We’re more than happy to help you on your road to recovery so that you can get better quickly and return to your normal daily living sooner.

Got questions?  Feel free to contact your friendly neighbourhood Richmond Hill chiropractor!  I’m just an e-mail or phone call away!

Dr. Keith

Pain Medication vs. Acupuncture for Sports Injuries

When it comes to sports injuries, I’ve been on both sides of the fence; being the injured athlete in pain and disabled and being the doctor/therapist treating the athlete.

It’s certainly no fun to be hurt.  And it’s also no fun to be sidelined from the sport you love because of pain and injury.  What do you do?

For many athletes, whether they are a professional, amateur or weekend warrior, the common response is to open up the cabinet and reach for the pain medication.  It could be the over-the counter variety like Tylenol, Advil, Aleve, etc, or it could be prescription type like Tylenol#3, Oxycontin or Percocet from your medical doctor.

Now I’m not saying it’s wrong to take pain medications…there is a time and place for these.  But I will say that they should not be relied on solely to help alleviate pain and restore the injured athlete.

This is where acupuncture can play a vital role in the treatment of athletic injuries.  Because acupuncture can not only relieve pain by desensitizing nerve endings and reducing swelling and inflammation but also stimulating your body’s healing mechanisms to repair damaged tissue.

What are the important differences between acupuncture therapy and pharmaceutical therapy?  Acupuncture works at the level of the injured tissue, the spinal cord level to block pain signals and the brain level to change the perception of pain.  Importantly, it starts by fixing the damage first and as the tissue heals, the pain naturally subsides.

This occurs because inserting an acupuncture needle in the area of an injury stimulates the immune system and blood circulation resulting in more oxygen, nutrients and immune repair cells delivered to the injury site.

In contrast, pain medications can block the pain signal at the spinal cord level or brain centres to quickly take away the sensation of pain, but the tissue damage is still waiting for the supply of nutrients and oxygen that is required for healing.

The danger then is for athletes to use pain meds or even worse, steroid injections, to suppress the pain.  They then return too quickly to training and competition and the tissue damage becomes more severe.  The athlete is lulled into a false sense of belief that he is ‘ok’ when he truly is not and soon an acute injury become a chronic one that puts him/her out of action for an even longer period of time.

Who would’ve thought that these little needles could do so much?

Dr. Keith


Shoulder Pain from Shoulder Impingement

“How did I get a shoulder impingement, doc?”

This was the question asked to me yesterday by a patient with shoulder pain after I had run through an assessment on his shoulder.
He had developed an acute case of shoulder pain after reaching down to grab and pull a garden hose during backyard clean up on the weekend.  The pain was debilitating as he described it and he could barely lift his arm higher than about 20 degrees for the first two days.  And sleeping has been nearly impossible.  However, this morning after taking a shower, inexplicably the pain seemed to ease up considerably and his range of motion was almost completely full with pain mainly when the shoulder was abducted to 90 degrees and beyond.

After a bit of questioning and having this patient go through a battery of orthopedic and functional tests, I told his gentleman that his pain was due to shoulder impingement…which elicited the question at the top of this blog post!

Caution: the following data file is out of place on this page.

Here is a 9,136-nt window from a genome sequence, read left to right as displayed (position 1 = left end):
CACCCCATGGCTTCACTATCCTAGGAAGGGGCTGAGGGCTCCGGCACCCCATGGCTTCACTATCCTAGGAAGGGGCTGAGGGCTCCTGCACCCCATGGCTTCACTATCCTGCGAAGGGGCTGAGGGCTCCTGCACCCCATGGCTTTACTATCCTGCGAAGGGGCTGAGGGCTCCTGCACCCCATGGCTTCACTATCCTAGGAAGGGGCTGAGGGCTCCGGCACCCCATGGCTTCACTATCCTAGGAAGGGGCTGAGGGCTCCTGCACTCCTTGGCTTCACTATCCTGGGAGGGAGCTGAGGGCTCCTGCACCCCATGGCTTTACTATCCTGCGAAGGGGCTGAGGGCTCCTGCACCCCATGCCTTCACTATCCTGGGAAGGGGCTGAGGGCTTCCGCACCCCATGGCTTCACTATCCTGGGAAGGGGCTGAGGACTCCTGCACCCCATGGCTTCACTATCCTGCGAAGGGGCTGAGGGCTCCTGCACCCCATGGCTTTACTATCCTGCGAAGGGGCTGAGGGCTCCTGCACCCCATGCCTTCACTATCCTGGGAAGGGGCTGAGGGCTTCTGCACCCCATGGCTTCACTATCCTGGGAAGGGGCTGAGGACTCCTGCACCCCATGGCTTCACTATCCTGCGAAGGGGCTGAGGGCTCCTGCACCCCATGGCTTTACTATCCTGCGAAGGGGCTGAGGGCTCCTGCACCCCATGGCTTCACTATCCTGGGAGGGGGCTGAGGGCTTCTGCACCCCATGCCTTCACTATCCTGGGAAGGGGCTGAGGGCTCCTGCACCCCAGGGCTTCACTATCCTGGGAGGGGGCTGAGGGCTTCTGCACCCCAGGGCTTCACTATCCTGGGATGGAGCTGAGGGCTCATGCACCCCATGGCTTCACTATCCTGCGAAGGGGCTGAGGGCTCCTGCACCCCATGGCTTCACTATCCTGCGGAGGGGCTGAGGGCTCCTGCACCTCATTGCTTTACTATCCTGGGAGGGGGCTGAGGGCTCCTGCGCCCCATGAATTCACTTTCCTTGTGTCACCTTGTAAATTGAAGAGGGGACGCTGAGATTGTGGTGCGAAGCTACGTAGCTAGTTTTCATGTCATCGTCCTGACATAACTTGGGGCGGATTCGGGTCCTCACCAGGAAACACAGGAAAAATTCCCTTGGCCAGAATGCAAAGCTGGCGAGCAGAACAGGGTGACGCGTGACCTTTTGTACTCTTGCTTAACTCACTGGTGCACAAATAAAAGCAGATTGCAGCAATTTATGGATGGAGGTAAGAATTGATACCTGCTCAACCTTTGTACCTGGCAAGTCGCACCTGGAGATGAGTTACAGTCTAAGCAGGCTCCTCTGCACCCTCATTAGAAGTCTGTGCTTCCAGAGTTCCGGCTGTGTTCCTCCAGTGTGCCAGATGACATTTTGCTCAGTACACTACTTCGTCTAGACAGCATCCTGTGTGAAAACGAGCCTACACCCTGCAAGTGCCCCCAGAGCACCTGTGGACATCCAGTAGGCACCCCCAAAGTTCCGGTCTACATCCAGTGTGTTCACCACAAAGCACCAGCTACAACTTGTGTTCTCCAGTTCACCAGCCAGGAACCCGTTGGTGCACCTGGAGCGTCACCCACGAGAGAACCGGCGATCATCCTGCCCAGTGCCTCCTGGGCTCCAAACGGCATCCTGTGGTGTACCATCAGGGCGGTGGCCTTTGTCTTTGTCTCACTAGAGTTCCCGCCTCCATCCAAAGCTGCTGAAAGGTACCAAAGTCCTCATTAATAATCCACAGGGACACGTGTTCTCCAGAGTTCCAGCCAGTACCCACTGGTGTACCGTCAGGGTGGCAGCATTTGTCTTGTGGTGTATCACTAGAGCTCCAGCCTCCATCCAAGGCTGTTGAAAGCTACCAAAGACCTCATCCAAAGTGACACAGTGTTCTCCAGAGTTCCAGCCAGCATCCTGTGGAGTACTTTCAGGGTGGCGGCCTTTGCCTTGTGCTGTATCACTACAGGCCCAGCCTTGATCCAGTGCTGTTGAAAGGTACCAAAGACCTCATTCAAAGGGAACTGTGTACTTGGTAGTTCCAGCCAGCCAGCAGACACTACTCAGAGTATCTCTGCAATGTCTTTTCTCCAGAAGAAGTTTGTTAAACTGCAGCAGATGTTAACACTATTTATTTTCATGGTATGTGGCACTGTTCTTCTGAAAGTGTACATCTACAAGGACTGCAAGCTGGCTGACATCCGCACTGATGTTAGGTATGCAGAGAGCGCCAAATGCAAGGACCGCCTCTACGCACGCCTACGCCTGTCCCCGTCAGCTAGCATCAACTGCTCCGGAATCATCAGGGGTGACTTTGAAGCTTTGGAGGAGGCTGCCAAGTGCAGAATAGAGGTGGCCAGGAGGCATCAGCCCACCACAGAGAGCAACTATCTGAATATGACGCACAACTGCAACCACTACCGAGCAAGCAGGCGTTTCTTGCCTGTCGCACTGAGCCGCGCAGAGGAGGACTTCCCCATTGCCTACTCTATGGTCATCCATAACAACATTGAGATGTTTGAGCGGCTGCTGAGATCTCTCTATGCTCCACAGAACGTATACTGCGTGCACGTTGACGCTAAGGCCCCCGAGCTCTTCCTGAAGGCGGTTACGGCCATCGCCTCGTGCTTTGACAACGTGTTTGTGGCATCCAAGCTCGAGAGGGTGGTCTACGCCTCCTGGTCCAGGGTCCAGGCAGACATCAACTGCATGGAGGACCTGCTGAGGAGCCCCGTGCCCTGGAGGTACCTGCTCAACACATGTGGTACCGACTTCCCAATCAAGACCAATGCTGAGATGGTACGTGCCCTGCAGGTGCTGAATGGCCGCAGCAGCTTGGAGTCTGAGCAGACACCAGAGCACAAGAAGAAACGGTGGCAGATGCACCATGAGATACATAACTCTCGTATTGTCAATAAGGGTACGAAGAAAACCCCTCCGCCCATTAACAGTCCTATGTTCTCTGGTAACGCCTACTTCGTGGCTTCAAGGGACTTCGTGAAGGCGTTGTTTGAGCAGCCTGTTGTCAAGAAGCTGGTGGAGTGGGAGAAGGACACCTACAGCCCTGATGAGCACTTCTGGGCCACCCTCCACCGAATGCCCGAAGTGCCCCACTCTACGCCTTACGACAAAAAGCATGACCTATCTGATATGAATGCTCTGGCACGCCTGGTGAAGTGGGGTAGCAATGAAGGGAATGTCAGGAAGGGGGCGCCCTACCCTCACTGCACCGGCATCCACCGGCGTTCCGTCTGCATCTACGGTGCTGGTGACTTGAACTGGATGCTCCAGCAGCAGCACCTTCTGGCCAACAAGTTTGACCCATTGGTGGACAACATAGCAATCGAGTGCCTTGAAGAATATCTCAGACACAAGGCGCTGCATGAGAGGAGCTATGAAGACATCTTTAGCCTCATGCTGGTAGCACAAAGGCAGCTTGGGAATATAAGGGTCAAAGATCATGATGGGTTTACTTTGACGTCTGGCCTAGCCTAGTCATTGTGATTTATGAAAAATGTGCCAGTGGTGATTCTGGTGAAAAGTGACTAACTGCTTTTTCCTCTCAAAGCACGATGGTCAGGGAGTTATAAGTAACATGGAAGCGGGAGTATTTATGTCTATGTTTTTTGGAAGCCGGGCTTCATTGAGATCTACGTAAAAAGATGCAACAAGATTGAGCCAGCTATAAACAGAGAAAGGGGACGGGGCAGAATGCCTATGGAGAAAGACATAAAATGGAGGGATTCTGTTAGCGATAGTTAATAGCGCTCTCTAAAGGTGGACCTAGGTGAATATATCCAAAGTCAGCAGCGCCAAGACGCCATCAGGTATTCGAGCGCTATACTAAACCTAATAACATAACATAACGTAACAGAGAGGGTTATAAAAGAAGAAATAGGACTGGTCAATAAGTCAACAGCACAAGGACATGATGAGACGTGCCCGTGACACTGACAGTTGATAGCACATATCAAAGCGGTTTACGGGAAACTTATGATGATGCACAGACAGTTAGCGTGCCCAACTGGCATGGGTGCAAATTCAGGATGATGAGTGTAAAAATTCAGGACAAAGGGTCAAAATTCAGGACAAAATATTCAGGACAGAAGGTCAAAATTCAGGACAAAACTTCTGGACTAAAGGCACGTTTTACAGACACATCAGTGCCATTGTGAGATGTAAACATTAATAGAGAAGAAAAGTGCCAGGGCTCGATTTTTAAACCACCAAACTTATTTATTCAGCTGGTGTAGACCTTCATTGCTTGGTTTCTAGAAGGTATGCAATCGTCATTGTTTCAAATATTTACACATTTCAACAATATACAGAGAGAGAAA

Shoulder impingement is a very common cause of shoulder pain.  It’s where the rotator cuff tendon is pinched or compressed underneath the lateral most part of your shoulder blade called the acromion.

It occurs commonly in middle-age (my patient is 50), but can affect anyone who engages in overhead activities (my patient has embarked on an exercise, weight-lifting program to lose weight and get healthier over the past 6 months).  The impingement pain can be felt at the front or back of the shoulder depending on how the impingement is occurring.

There is only a small amount of space between the acromion and the upper part of your humerus, which means there is really just enough room for the rotator cuff tendon to glide through as the shoulder moves your arm around.  The tendon can become more susceptible to impingement when something causes this space to narrow down further.  For example, muscle imbalance, shoulder joint instability, tendinopathy, spurs and labrum injury can all result in impingement by reducing clearance.

Extremely common is repetitive microtrauma associated with overhead movements.  If you are involved in sports like swimming, volleyball, baseball, tennis or work in occupations like construction, you are susceptible to shoulder pain resulting from shoulder impingment.

Once impingement is in place, the repetitive pinching of the affected tendon can lead to irritation and inflammation of the rotator cuff tendon.  This in turn can cause the tendon to thicken which can lead to worsened impingement.  It becomes a vicious cycle!

So what can you do about it?

  1. First you need to avoid the aggravating motions…you will need to stop playing your sport for a little while or somehow work around the injury while doing whatever it is that is preventing the tendon from healing.  This is probably the hardest thing for people to do but is an absolute necessity if you want to correct the problem.
  2. Identify the cause of the impingement…you may need to see a qualified health professional for this.  Someone like a chiropractor, physiotherapist, athletic trainer or sports medicine doc.
  3. Get some specialized treatment for the shoulder…soft tissue work, laser therapy, acupuncture, ultrasound…these will all enhance your recovery by improving blood flow, reducing tissue tension and decreasing inflammation and pain.
  4. Religiously work on postural improvement and correcting muscle imbalances…this will fix the poor biomechanics that contribute to reduced clearance for your rotator cuff tendon.  If you can achieve this, the likelihood of the injury recurring is significantly reduced.  Which means you can play your sport or get back to work again for the long haul!

In the case of my patient who asked me how he got shoulder impingement, the answer was fairly simple.  He was a middle-age man who had been relatively sedentary for the past 20 years, had poor posture, and embarked on a heavy weight lifting program to get in shape.  The good news is that over the past 6 months he has lost a considerable amount of weight.  The flip side is that his shoulder pain may hinder further progress…but we’re working on that now!

Got questions?  Feel free to contact your friendly neighbourhood Richmond Hill chiropractor!  I’m just an e-mail or phone call away!

Dr. Keith